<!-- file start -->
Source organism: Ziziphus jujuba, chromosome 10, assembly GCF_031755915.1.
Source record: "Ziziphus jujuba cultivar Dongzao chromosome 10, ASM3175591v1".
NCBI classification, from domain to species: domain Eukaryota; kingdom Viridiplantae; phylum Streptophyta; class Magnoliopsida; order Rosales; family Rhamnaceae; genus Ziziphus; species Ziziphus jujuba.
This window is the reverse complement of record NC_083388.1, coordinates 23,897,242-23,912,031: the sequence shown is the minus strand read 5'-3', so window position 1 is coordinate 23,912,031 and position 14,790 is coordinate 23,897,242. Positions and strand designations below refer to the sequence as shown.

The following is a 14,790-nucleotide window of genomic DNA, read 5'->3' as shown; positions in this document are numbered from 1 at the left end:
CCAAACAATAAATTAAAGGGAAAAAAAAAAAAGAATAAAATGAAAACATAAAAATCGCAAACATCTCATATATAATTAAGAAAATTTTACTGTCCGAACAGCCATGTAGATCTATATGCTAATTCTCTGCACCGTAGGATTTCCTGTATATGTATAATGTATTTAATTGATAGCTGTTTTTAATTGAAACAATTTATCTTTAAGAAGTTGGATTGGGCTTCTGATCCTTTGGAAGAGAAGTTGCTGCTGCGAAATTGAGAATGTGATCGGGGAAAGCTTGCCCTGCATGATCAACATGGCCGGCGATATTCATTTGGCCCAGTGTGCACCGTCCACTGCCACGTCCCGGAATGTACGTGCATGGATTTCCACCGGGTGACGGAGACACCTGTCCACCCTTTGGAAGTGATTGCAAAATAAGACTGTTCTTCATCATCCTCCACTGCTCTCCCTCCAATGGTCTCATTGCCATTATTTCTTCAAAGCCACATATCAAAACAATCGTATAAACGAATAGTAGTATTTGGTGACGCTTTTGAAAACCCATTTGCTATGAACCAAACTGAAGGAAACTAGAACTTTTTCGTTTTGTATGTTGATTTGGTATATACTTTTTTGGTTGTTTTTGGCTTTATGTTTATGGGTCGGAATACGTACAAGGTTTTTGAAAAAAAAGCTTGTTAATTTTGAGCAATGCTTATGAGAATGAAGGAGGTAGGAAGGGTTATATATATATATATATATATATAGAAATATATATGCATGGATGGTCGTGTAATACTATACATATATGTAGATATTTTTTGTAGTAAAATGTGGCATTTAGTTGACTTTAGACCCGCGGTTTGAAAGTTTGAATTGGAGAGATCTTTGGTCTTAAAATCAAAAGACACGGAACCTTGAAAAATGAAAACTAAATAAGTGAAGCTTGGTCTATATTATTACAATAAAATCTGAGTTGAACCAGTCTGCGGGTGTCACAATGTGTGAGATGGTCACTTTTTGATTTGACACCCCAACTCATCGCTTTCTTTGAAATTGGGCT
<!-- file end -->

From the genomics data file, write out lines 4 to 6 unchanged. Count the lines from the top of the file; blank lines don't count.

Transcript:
This window is the reverse complement of record NC_083388.1, coordinates 23,897,242-23,912,031: the sequence shown is the minus strand read 5'-3', so window position 1 is coordinate 23,912,031 and position 14,790 is coordinate 23,897,242. Positions and strand designations below refer to the sequence as shown.

The following is a 14,790-nucleotide window of genomic DNA, read 5'->3' as shown; positions in this document are numbered from 1 at the left end:
CCAAACAATAAATTAAAGGGAAAAAAAAAAAAGAATAAAATGAAAACATAAAAATCGCAAACATCTCATATATAATTAAGAAAATTTTACTGTCCGAACAGCCATGTAGATCTATATGCTAATTCTCTGCACCGTAGGATTTCCTGTATATGTATAATGTATTTAATTGATAGCTGTTTTTAATTGAAACAATTTATCTTTAAGAAGTTGGATTGGGCTTCTGATCCTTTGGAAGAGAAGTTGCTGCTGCGAAATTGAGAATGTGATCGGGGAAAGCTTGCCCTGCATGATCAACATGGCCGGCGATATTCATTTGGCCCAGTGTGCACCGTCCACTGCCACGTCCCGGAATGTACGTGCATGGATTTCCACCGGGTGACGGAGACACCTGTCCACCCTTTGGAAGTGATTGCAAAATAAGACTGTTCTTCATCATCCTCCACTGCTCTCCCTCCAATGGTCTCATTGCCATTATTTCTTCAAAGCCACATATCAAAACAATCGTATAAACGAATAGTAGTATTTGGTGACGCTTTTGAAAACCCATTTGCTATGAACCAAACTGAAGGAAACTAGAACTTTTTCGTTTTGTATGTTGATTTGGTATATACTTTTTTGGTTGTTTTTGGCTTTATGTTTATGGGTCGGAATACGTACAAGGTTTTTGAAAAAAAAGCTTGTTAATTTTGAGCAATGCTTATGAGAATGAAGGAGGTAGGAAGGGTTATATATATATATATATATATATAGAAATATATATGCATGGATGGTCGTGTAATACTATACATATATGTAGATATTTTTTGTAGTAAAATGTGGCATTTAGTTGACTTTAGACCCGCGGTTTGAAAGTTTGAATTGGAGAGATCTTTGGTCTTAAAATCAAAAGACACGGAACCTTGAAAAATGAAAACTAAATAAGTGAAGCTTGGTCTATATTATTACAATAAAATCTGAGTTGAACCAGTCTGCGGGTGTCACAATGTGTGAGATGGTCACTTTTTGATTTGACACCCCAACTCATCGCTTTCTTTGAAATTGGGCT